Vermont has passed a state-level law that allows companies to sue patent trolls who make deceptive claims in legal threats against them, and has used it to sue the notorious trolls at MPHJ, who say that anyone who scans a document over a network owes them $1000. However, it's not clear that the law will stand, as this is arguably federal jurisdiction.
The new law, believed to be the first in the nation, allows courts to consider if a claim is deceptive, specifies factors that can be considered as evidence, and provides for damages or relief to Vermont companies wrongly pressured into paying licensing fees or a settlement. The Vermont attorney general also can conduct civil investigations and bring civil action against violators.
"This bill will help to protect our good Vermont businesses from unscrupulous patent trolls who take advantage of them through bad faith claims of patent infringement. It will help us grow jobs," the governor said...
...Coinciding with the new law, the state filed a lawsuit Wednesday accusing a Delaware company of patent trolling. The attorney general's office sued Wilmington-based MPHJ Technology Investments and its 40 subsidiary companies operating in Vermont.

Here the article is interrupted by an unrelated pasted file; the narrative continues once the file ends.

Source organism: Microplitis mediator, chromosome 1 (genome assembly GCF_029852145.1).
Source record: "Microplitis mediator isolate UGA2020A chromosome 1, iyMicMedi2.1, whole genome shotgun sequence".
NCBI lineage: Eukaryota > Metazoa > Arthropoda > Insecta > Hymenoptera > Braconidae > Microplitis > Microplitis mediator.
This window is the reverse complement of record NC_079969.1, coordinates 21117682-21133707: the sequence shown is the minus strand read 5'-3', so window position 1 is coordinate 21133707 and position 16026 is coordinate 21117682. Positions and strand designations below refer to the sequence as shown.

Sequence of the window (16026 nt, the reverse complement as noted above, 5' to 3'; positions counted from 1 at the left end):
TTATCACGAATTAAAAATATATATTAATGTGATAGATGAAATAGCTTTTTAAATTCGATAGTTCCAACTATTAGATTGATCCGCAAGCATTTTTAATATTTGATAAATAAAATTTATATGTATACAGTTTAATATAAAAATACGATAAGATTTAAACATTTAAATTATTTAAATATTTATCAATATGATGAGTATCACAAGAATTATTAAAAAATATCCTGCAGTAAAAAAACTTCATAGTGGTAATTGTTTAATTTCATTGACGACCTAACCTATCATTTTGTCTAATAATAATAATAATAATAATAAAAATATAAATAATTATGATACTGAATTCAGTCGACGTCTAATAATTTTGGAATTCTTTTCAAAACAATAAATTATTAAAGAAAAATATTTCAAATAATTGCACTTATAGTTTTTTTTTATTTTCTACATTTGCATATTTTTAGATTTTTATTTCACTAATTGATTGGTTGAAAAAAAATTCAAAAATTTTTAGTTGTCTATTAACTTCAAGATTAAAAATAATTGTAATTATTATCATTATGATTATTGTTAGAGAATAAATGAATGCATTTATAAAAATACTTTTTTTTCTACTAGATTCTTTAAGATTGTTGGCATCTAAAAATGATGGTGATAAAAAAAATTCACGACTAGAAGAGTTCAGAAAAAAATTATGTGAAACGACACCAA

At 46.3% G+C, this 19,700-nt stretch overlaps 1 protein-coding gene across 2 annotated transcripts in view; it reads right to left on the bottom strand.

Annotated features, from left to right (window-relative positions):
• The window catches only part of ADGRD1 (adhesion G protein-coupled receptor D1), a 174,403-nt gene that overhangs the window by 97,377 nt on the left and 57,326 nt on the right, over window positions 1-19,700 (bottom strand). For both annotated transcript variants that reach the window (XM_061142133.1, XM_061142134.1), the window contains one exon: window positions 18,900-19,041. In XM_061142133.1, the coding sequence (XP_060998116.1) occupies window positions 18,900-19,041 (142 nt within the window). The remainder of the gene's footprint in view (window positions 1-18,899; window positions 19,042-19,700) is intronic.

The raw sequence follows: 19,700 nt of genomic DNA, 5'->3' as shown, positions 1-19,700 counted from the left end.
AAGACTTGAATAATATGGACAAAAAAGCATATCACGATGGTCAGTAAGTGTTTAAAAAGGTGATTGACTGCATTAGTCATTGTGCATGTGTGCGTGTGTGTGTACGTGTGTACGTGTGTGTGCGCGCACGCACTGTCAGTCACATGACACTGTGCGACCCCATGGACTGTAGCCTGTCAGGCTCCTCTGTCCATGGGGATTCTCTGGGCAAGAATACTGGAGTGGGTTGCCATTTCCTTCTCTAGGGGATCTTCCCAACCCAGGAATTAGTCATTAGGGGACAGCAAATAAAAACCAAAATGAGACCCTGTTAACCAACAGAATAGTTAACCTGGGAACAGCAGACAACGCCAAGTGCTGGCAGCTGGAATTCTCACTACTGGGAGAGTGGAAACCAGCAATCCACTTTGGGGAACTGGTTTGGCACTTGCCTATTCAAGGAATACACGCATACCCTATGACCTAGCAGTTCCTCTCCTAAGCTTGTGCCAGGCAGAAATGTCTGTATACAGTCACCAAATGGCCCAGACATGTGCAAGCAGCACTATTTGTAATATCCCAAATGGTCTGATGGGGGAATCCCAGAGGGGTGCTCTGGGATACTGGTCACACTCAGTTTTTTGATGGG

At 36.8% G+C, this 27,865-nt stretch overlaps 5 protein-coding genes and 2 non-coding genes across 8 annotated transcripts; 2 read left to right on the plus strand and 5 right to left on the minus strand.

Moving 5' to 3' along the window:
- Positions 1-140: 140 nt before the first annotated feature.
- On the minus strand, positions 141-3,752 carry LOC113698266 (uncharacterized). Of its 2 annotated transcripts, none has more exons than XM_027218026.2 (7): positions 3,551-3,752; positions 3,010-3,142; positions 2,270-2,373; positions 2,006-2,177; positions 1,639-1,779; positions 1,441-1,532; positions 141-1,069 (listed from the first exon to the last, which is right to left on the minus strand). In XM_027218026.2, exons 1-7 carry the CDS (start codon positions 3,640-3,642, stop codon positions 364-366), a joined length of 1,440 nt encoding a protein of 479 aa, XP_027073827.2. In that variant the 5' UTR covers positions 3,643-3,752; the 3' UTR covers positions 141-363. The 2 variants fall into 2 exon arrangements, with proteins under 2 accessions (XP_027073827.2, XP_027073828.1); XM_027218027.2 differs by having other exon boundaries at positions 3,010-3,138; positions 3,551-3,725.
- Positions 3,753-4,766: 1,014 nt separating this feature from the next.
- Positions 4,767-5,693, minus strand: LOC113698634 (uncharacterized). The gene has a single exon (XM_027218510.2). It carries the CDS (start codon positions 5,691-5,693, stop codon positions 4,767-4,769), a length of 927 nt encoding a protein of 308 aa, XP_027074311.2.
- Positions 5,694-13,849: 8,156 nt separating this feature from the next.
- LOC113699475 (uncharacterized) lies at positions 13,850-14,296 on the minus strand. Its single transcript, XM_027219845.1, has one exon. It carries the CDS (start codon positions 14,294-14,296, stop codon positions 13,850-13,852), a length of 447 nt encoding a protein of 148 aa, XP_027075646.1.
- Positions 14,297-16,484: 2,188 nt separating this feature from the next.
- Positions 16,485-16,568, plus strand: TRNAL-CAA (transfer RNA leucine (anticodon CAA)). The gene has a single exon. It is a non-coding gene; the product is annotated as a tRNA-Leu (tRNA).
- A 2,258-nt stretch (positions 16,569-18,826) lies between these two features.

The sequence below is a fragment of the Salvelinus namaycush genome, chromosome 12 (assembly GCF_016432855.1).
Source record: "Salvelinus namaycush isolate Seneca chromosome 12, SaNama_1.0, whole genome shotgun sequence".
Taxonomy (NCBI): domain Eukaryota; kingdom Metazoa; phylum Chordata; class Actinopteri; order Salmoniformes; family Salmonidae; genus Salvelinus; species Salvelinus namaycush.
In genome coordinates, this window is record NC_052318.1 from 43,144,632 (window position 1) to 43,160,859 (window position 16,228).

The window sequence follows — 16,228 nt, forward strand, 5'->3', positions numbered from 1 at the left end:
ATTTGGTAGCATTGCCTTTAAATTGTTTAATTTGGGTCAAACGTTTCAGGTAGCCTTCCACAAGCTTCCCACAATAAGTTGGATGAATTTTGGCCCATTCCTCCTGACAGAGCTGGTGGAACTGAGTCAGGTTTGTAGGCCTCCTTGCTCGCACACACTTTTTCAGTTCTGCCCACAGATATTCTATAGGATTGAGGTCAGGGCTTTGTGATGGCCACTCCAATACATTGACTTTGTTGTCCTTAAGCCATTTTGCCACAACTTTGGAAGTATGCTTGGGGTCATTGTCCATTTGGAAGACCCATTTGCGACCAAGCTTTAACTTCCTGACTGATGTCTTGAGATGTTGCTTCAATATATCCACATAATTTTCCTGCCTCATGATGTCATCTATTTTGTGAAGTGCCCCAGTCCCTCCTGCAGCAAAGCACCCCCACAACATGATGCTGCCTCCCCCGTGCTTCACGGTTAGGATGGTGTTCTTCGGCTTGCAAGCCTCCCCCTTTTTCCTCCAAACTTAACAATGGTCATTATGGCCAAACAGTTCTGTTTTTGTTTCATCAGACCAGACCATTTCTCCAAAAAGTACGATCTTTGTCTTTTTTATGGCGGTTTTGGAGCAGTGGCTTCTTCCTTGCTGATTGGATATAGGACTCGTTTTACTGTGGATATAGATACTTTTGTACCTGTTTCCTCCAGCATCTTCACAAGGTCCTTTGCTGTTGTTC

The office alleged that MPHJ claimed to have a patent on the process of scanning documents and attaching them to emails via a network and that MPHJ sent letters making deceptive statements to small businesses in Vermont, demanded money, and threatened litigation over licensing fees
Vt Gov Signs Novel Law Against False Patent Claims [Lisa Rathke/Associated Press]
An official New Zealand government bulletin on yesterday’s conclusion of the still-secret Trans Pacific Partnership Agreement negotiations accidentally confirmed something we all believed was in there all along: an extension of copyright terms to match the USA’s bizarre, evidence-free, century-plus terms.
Tim Harford, the Financial Times’s Undercover Economist, writes about the Happy Birthday to You court case, which finally settled the question of whether the familiar birthday song was still in copyright (it isn’t) and uses that as a springboard to ask the question: how long should copyright last?
For most of a decade, government negotiators from around the Pacific Rim have met in utmost secrecy to negotiate a “trade deal” that was kept secret from legislatures, though executives from the world’s biggest corporations were allowed in the room and even got to draft parts of the treaty.
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